Willow Rockwell is a world champion cross-country mountain biker who was perched for Olympic success. She gave it all up in 2011 when the birth of her daughter, Raven, tugged hard at a string that unwound a lifetime of emotional struggle that included abuse and pre- and post-partum depression. Breastfeeding her daughter Raven, and receiving as much love as she is giving, has helped her to release her heart and to heal. Her new book, My Wheels Gave Me Wings, is a portrait of her journey from suffering to thriving. Willow is Best for Babes’ newest Champion for Moms and is a proud supporter of Team Best for Babes and Team BFB Durango, where she lives. Willow’s story is the first in our series of Team BFB blogposts about professional athletes and breastfeeding. (Read to end of post for more about Team BFB)
Best for Babes: The portraits of you, your husband, and your daughter Raven breastfeeding are breathtaking – what inspired you to have them taken? What inspired you to breastfeed? I love photography, and I love intimate moments. When I was pregnant my belly dance teacher said I MUST do photos with Candace. I was never one of those woman who thought being pregnant looked sexy. I was terrified of gaining weight and getting stretch marks and losing control of the body I had “built” through athletics. I had a very unhealthy ideal when it came to the female body. Candace made me feel so beautiful and special. I relaxed into my pregnant body as soon as I saw the photos. I immediately booked her to shoot the first year of Raven’s life. I always wanted to breast feed, it just seemed natural and convenient for both baby and I. BFB: The more we see ourselves and other moms breastfeeding, the more we will come to see, value and appreciate breastfeeding not just as normal behavior, but as that quintessential type of beauty where powerful nurturer meets gorgeous goddess. Pregnancy and breastfeeding are uniquely empowering but fleeting experiences for which moms need and deserve to celebrate themselves and be celebrated! The stunning photo essay of Willow and her new baby and husband was done by Durango, Colorado photographer Candace Cross.
You shared openly with ESPN about your history of being emotionally and sexual abused and how it fueled your competitive edge. Did your experience influence your decision to breastfeed?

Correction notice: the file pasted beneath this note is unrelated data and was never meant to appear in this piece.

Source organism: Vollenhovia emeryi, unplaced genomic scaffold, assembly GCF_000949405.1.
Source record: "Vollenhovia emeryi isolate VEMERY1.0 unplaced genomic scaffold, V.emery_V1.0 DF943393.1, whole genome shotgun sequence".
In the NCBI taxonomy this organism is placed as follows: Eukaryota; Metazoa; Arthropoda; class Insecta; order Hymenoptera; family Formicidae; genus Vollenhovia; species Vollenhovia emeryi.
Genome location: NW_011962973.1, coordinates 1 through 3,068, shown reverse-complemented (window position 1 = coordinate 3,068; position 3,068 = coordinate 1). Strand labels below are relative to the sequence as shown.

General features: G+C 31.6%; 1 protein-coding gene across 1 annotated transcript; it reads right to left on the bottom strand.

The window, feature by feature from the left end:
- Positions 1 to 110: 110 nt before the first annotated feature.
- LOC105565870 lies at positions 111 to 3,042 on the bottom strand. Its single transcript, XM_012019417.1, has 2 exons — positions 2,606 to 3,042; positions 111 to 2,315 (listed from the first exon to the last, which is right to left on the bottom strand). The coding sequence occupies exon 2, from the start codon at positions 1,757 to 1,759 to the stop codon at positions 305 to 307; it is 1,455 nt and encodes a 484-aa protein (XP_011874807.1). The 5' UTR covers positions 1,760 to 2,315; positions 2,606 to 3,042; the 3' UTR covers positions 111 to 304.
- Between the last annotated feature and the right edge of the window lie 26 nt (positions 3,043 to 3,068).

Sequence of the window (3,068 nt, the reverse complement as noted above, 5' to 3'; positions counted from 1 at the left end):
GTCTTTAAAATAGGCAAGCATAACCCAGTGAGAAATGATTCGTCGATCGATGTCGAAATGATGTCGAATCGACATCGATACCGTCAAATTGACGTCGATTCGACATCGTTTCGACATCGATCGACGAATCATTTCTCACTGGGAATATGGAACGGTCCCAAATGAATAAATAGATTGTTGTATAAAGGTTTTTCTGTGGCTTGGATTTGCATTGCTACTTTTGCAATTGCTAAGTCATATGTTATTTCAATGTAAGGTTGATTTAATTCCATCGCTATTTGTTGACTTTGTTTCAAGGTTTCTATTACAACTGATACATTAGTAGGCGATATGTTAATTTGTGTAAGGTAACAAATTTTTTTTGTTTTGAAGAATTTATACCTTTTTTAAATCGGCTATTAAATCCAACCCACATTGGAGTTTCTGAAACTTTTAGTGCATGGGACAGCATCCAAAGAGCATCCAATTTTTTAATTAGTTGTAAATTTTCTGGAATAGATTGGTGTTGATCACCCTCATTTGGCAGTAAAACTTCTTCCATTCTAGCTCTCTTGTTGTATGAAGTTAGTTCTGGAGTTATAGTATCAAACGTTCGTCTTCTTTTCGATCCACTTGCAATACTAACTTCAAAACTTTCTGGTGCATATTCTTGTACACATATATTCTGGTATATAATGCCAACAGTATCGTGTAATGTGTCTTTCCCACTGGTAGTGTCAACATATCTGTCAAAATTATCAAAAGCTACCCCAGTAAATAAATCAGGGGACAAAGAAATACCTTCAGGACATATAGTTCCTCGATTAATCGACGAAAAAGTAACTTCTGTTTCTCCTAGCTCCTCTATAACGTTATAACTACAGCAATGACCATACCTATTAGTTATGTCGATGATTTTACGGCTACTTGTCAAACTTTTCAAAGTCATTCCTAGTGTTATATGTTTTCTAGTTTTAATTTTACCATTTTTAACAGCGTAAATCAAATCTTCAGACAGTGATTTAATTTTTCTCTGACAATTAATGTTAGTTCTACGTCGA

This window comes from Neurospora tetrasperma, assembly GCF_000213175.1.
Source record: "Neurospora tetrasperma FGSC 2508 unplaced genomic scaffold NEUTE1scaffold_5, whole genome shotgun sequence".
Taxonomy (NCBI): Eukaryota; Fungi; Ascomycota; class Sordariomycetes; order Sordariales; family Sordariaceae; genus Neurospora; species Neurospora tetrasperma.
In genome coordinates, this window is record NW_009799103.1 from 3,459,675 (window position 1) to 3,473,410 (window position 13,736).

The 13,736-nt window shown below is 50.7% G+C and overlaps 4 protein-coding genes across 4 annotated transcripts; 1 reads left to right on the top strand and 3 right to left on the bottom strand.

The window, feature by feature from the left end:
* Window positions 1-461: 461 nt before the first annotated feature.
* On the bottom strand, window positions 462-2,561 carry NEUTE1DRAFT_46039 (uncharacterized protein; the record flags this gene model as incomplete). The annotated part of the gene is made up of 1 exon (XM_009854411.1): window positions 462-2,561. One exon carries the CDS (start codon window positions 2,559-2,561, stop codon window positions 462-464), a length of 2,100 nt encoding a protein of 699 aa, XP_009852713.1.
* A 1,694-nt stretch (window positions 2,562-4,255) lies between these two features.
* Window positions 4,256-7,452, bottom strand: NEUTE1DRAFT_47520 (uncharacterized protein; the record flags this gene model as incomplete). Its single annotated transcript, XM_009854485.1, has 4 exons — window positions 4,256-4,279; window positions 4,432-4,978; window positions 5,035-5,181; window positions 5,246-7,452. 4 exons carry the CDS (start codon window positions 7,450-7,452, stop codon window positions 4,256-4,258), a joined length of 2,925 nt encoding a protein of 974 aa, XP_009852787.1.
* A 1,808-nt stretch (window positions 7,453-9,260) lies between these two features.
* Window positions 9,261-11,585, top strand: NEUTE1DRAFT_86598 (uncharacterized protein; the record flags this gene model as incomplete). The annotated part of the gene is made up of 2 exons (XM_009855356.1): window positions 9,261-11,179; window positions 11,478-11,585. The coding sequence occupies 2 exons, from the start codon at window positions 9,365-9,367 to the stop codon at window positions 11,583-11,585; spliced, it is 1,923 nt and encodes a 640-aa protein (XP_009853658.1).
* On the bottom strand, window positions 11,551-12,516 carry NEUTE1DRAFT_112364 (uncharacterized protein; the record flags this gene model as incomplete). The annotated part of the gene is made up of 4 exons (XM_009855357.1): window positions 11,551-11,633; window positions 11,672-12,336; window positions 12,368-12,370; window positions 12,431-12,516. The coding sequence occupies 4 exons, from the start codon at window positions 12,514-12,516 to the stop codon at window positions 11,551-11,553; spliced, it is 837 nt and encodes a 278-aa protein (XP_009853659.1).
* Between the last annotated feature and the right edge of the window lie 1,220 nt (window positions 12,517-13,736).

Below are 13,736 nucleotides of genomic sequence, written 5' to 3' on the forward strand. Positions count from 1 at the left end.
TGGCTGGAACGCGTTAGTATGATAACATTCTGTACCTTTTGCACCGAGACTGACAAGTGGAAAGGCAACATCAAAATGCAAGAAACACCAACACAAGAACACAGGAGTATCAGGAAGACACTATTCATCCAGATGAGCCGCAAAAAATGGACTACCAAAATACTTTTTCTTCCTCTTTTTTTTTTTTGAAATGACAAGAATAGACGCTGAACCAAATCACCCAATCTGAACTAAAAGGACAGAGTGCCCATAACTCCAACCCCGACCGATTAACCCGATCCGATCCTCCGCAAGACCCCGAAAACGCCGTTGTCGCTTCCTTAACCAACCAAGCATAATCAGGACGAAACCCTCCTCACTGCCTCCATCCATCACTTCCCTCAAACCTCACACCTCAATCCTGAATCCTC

My history of sexual and emotional abuse made me want to be the most conscious mother I could be for Raven. I really dug up my past and went through the deep dark work of healing so that my daughter would not be a victim of the same treatment as I. As soon as I found out I was pregnant, the life I had built for myself as a star in the biking world began to unravel. It was either deal with the demons that had been surfacing for years, or suffer incredible depression, anxiety and self sabotage for the remainder of my life. I chose to heal, and devoting myself to breastfeeding was part of the process. I had to completely let go of my past life and just BE there for my baby. At first, it seemed like it was mostly for her benefit, but I soon realized that her angelic presence was also nurturing me.
You’ve written about being “reborn” since Raven’s birth. Has breastfeeding specifically been a part of healing from your emotional pain? Raven has changed everything. I no longer race bikes, I have separated from people who are not loving and supportive, I have allowed myself to be a real wife to my husband, and I allow myself to receive nurturing and care that was always absent in my life. I really am in the process of transforming into a completely different woman. The transformation has literally been “transformation by fire”, but it has been beautiful in its synchronicity. I have many wonderful healers who have held my hand through this rebirthing process. One of them told me to always remember that every time I nurse Raven, she is transmitting healing energy to me. That really struck a chord with me, because after retiring I was very low on money. I could not afford the support I really needed to continue with my healing, so I thanked Raven every time she was at my breast for coming to save me. And I REALLY let it be a healing session. I do not multitask when I nurse. I only nurse. I don’t want to miss those moments when she looks up at me and smiles. Those are the moments that heal a broken heart. BFB: If you are a survivor of sexual abuse, we urge you to get help from a qualified professional, and read “When Survivors Give Birth” by Penny Simkin (click here for a fantastic podcast). While breastfeeding can lower the risk of postpartum depression, every woman is different and should work with her healthcare providers to make an informed feeding decision that is best for her. For resources, click here.